8. Before we close our notice of divination in a good sense, we must adduce two instances of the Hebrew word at the head of this article, קסם (ksm). Of the thirty-one occurrences of this expressive term in the O.T., no less than twenty-nine bear an evil meaning. In Proverbs 16:10, and Isaiah 3:2, we claim for it a good sense. In the former of these passages the noun קֶסֶם (Sept. μαντεῖον; Vulg. divinatio) is rendered in the A.V. a divine sentence [marg. "divination"], and denotes "sagacity such as of diviners" (Poli Synops. in loc. Melancthon, as quoted by bishop Patrick in loc., refers to the acute wisdom of Solomon in his celebrated judgment, and of Gonzaga in his sentence on the governor of Milan, as instances of this קסם; we might add the case supposed by Solomon himself of the sagacious poor man who successfully defended the city against the mighty invader, Ecclesiastes 9:15). In Isaiah 3:2, the word occurs in the Poel form, קסֵם (Sept. στοχαστής; Vulg. ariolus), and is rightly rendered in the A.V. prudent; the company in which the term is found requires for it a good signification. See above.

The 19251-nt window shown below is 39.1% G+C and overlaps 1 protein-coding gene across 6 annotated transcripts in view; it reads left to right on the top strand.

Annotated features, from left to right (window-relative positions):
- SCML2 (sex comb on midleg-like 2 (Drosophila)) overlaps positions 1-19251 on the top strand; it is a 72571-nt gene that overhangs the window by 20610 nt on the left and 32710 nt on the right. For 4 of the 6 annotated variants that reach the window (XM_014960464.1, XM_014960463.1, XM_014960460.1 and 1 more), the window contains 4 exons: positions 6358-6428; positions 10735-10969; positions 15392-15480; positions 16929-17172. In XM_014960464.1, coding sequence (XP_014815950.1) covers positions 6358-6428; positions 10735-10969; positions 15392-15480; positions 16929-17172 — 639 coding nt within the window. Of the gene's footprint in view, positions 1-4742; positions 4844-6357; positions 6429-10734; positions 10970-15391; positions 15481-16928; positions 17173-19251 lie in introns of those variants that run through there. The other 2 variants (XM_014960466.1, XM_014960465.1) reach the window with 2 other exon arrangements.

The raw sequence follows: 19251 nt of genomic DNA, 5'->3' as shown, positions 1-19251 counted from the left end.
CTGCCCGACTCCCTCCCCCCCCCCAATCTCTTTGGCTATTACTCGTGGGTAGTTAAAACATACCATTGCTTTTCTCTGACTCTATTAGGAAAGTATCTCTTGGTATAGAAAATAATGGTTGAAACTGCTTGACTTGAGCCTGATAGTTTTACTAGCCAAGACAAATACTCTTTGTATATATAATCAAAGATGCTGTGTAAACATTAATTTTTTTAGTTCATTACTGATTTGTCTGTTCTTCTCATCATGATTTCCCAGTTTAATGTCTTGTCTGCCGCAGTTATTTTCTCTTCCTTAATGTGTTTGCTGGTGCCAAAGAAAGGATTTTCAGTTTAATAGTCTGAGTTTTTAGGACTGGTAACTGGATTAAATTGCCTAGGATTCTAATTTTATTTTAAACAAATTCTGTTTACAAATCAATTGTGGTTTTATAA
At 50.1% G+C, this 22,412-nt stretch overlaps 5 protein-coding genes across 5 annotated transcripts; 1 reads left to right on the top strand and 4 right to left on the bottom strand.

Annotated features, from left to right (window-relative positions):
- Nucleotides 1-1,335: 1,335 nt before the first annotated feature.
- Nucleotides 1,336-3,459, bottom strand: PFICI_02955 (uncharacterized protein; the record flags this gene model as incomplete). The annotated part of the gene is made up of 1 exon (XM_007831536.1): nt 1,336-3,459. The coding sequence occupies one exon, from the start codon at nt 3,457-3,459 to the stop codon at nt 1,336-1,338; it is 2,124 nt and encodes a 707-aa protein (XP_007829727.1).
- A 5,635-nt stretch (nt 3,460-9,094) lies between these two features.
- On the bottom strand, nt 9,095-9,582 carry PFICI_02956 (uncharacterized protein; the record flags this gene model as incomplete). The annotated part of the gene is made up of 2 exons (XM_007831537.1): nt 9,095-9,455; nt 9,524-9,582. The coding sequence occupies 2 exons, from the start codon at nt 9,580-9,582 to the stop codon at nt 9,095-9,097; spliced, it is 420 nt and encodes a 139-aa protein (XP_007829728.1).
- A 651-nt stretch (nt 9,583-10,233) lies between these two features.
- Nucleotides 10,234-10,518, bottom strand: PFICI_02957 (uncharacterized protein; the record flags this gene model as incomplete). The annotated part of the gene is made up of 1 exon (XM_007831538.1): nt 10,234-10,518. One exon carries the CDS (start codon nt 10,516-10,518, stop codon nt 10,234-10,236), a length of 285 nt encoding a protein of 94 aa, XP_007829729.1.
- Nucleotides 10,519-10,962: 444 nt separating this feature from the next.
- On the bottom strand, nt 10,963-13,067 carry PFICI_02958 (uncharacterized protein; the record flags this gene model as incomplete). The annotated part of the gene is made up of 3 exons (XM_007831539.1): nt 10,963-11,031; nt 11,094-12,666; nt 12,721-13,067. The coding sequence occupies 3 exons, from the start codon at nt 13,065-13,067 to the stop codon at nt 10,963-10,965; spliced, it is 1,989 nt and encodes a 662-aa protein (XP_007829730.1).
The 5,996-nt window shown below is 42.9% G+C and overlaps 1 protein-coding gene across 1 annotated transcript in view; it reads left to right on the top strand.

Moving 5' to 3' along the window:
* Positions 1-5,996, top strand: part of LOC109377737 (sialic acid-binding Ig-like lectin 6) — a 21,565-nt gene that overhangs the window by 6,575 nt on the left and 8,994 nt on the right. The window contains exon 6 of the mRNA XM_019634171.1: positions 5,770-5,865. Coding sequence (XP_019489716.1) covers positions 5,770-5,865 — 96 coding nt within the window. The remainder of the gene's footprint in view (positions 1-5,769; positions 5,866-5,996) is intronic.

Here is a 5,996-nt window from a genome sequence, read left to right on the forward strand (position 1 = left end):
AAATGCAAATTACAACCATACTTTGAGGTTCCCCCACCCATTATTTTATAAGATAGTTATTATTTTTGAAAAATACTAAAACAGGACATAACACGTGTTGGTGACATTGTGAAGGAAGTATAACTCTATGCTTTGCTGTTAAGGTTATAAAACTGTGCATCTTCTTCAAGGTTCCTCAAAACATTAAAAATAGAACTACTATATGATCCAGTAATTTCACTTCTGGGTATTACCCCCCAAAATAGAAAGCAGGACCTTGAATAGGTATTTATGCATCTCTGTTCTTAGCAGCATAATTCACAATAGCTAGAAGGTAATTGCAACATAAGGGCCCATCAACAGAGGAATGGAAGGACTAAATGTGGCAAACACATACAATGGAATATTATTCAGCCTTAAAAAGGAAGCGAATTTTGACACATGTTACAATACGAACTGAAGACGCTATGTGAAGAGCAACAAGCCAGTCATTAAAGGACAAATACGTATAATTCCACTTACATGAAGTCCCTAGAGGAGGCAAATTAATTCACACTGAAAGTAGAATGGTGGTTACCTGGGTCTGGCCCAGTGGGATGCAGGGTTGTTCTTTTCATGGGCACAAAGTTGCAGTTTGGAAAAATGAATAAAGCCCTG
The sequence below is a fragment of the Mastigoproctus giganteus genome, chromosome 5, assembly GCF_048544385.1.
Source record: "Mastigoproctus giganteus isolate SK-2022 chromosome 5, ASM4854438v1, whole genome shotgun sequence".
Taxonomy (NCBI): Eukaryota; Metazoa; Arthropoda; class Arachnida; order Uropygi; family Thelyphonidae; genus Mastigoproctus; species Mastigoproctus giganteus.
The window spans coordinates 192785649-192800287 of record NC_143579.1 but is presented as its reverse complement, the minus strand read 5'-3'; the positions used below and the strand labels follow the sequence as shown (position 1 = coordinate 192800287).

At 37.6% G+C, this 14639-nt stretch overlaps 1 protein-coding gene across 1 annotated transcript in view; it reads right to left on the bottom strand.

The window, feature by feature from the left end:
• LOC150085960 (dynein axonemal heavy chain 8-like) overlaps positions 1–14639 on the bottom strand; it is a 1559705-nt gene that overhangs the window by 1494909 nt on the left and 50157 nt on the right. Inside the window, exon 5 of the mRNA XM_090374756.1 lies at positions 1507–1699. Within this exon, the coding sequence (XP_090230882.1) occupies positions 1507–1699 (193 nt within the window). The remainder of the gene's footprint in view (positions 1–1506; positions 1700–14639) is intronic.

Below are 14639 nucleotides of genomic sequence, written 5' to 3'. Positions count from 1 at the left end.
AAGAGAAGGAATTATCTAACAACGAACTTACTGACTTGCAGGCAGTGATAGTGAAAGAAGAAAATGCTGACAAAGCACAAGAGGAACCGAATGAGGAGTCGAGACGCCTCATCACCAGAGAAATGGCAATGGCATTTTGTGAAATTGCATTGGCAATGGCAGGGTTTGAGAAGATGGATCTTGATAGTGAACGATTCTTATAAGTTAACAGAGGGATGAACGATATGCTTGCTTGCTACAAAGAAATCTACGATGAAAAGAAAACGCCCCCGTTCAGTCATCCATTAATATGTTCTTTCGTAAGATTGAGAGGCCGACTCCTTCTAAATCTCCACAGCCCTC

9. It only remains under this head to allude to the fact that great importance was peculiarly attached to the words of dying men. Now although the observed fact that "men sometimes, at the hour of their departure, do speak and reason above themselves" (Relig. Medici, 11), does not, of course, take away from. the death-bed prophecies of Scripture their supernatural character (Genesis 49; 2 Kings 13, etc.), yet it is interesting to find that there are analogies which resemble them (Il. 22:355; and the story of Calanus; Cicero, De Div. 1:30; Shaksp. Rich. Il. 2:1; Daniell, Civil Wars, 3:62, etc.).